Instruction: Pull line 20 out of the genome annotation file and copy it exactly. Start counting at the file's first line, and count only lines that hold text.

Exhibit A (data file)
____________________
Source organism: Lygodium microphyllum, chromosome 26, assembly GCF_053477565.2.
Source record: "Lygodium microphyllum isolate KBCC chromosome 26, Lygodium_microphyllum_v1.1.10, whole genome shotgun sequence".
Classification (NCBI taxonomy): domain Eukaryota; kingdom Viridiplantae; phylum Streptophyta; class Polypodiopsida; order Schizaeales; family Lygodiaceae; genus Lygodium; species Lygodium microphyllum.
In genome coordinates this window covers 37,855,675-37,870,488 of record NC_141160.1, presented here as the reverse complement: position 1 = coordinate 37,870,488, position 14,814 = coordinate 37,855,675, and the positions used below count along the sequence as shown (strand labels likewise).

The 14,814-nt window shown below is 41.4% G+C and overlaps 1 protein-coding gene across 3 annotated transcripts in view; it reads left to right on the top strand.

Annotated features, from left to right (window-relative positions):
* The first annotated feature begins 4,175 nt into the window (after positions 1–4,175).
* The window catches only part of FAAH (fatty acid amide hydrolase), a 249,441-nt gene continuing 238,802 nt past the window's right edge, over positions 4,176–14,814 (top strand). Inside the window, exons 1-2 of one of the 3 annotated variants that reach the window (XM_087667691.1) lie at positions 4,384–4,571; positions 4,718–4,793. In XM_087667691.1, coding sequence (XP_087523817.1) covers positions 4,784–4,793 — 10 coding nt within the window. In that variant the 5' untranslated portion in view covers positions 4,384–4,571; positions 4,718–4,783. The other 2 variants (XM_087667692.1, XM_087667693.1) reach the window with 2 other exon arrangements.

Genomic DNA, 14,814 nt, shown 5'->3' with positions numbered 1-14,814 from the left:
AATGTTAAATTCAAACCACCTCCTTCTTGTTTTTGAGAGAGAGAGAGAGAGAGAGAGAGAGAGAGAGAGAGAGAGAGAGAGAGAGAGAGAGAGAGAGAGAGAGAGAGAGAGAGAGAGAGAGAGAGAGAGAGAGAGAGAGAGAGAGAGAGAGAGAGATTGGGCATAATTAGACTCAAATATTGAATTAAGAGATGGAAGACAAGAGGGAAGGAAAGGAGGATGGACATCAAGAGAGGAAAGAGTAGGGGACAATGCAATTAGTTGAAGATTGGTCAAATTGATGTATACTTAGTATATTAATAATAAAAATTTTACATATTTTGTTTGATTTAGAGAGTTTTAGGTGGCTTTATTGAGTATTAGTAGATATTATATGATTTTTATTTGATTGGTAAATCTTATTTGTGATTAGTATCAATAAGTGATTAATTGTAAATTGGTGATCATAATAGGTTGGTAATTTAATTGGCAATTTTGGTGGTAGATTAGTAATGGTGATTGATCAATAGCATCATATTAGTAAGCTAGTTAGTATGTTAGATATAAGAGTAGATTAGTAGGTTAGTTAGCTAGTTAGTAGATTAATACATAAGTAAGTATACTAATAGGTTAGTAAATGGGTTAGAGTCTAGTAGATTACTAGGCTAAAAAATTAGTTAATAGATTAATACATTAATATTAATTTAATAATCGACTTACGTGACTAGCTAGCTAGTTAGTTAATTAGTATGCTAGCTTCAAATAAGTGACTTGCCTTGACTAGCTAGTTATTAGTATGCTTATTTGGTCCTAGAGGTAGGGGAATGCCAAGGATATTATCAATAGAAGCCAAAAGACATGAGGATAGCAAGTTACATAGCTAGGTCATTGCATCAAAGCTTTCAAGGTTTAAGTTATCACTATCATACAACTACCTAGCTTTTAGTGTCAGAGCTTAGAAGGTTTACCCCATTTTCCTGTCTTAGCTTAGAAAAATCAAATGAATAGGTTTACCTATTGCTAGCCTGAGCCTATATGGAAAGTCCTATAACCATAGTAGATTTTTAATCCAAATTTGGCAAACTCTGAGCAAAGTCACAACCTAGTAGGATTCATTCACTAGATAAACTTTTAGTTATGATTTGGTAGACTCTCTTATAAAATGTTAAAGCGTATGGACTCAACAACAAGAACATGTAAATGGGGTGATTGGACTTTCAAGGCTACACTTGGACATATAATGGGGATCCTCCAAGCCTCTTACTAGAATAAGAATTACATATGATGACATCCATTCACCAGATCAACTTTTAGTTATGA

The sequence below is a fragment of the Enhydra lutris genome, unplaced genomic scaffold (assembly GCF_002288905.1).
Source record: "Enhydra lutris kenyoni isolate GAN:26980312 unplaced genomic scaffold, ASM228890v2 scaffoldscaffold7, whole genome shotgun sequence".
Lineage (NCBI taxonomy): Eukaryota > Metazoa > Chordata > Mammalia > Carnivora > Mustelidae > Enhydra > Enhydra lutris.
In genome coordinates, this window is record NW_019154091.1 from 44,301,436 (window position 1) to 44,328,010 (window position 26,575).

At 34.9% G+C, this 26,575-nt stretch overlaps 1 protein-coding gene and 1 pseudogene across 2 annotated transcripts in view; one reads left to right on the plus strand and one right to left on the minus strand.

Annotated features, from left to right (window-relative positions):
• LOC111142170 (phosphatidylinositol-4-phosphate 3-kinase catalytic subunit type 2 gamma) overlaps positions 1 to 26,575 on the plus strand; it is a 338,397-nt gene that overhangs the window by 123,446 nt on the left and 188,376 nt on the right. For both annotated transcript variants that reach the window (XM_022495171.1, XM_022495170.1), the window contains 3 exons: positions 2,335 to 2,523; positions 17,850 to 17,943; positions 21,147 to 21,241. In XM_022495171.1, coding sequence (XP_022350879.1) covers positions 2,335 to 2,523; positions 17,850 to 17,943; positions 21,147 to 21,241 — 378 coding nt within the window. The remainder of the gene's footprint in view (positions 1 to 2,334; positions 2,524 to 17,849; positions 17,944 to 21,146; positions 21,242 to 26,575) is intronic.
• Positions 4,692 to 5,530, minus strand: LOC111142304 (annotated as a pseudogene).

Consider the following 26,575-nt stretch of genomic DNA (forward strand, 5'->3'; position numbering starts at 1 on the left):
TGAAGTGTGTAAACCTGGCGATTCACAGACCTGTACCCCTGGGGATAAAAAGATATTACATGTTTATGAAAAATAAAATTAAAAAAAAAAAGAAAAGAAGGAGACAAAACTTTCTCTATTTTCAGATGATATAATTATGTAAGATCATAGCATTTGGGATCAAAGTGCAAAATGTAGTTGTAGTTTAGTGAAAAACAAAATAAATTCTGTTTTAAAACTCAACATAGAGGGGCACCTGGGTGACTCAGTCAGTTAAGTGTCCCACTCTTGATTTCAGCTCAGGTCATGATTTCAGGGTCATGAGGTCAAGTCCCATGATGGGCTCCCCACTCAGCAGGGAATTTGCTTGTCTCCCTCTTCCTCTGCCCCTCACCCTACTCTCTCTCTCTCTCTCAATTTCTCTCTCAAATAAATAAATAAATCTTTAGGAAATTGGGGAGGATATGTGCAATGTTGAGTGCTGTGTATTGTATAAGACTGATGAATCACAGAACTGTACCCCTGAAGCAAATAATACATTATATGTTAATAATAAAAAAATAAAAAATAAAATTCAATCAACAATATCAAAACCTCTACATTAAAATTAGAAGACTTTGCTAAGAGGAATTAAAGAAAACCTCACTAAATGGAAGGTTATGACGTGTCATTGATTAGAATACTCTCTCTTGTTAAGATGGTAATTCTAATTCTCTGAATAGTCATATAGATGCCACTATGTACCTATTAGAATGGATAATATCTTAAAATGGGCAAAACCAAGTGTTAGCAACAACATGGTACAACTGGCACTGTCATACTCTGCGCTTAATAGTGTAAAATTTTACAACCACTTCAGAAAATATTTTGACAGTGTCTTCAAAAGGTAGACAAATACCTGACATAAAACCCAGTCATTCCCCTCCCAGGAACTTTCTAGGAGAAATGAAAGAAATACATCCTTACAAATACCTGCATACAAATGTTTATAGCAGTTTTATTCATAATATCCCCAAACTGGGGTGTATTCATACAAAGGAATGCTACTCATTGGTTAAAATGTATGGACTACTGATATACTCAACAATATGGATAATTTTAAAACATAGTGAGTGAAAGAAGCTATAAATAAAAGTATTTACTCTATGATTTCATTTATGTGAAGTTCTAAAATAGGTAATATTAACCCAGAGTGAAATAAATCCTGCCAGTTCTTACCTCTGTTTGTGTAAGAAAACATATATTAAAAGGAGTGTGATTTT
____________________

TGAAGTGTGTAAACCTGGCGATTCACAGACCTGTACCCCTGGGGATAAAAAGATATTACATGTTTATGAAAAATAAAATTAAAAAAAAAAAGAAAAGAAGGAGACAAAACTTTCTCTATTTTCAGATGATATAATTATGTAAGATCATAGCATTTGGGATCAAAGTGCAAAATGTAGTTGTAGTTTAGTGAAAAACAAAATAAATTCTGTTTTAAAACTCAACATAGAGGGGCACCTGGGTGACTCAGTCAGTTAAGTGTCCCACTCTTGATTTCAGCTCAGGTCATGATTTCAGGGTCATGAGGTCAAGTCCCATGATGGGCTCCCCACTCAGCAGGGAATTTGCTTGTCTCCCTCTTCCTCTGCCCCTCACCCTACTCTCTCTCTCTCTCTCAATTTCTCTCTCAAATAAATAAATAAATCTTTAGGAAATTGGGGAGGATATGTGCAATGTTGAGTGCTGTGTATTGTATAAGACTGATGAATCACAGAACTGTACCCCTGAAGCAAATAATACATTATATGTTAATAATAAAAAAATAAAAAATAAAATTCAATCAACAATATCAAAACCTCTACATTAAAATTAGAAGACTTTGCTAAGAGGAATTAAAGAAAACCTCACTAAATGGAAGGTTATGACGTGTCATTGATTAGAATACTCTCTCTTGTTAAGATGGTAATTCTAATTCTCTGAATAGTCATATAGATGCCACTATGTACCTATTAGAATGGATAATATCTTAAAATGGGCAAAACCAAGTGTTAGCAACAACATGGTACAACTGGCACTGTCATACTCTGCGCTTAATAGTGTAAAATTTTACAACCACTTCAGAAAATATTTTGACAGTGTCTTCAAAAGGTAGACAAATACCTGACATAAAACCCAGTCATTCCCCTCCCAGGAACTTTCTAGGAGAAATGAAAGAAATACATCCTTACAAATACCTGCATACAAATGTTTATAGCAGTTTTATTCATAATATCCCCAAACTGGGGTGTATTCATACAAAGGAATGCTACTCATTGGTTAAAATGTATGGACTACTGATATACTCAACAATATGGATAATTTTAAAACATAGTGAGTGAAAGAAGCTATAAATAAAAGTATTTACTCTATGATTTCATTTATGTGAAGTTCTAAAATAGGTAATATTAACCCAGAGTGAAATAAATCCTGCCAGTTCTTACCTCTGTTTGTGTAAGAAAACATATATTAAAAGGAGTGTGATTTT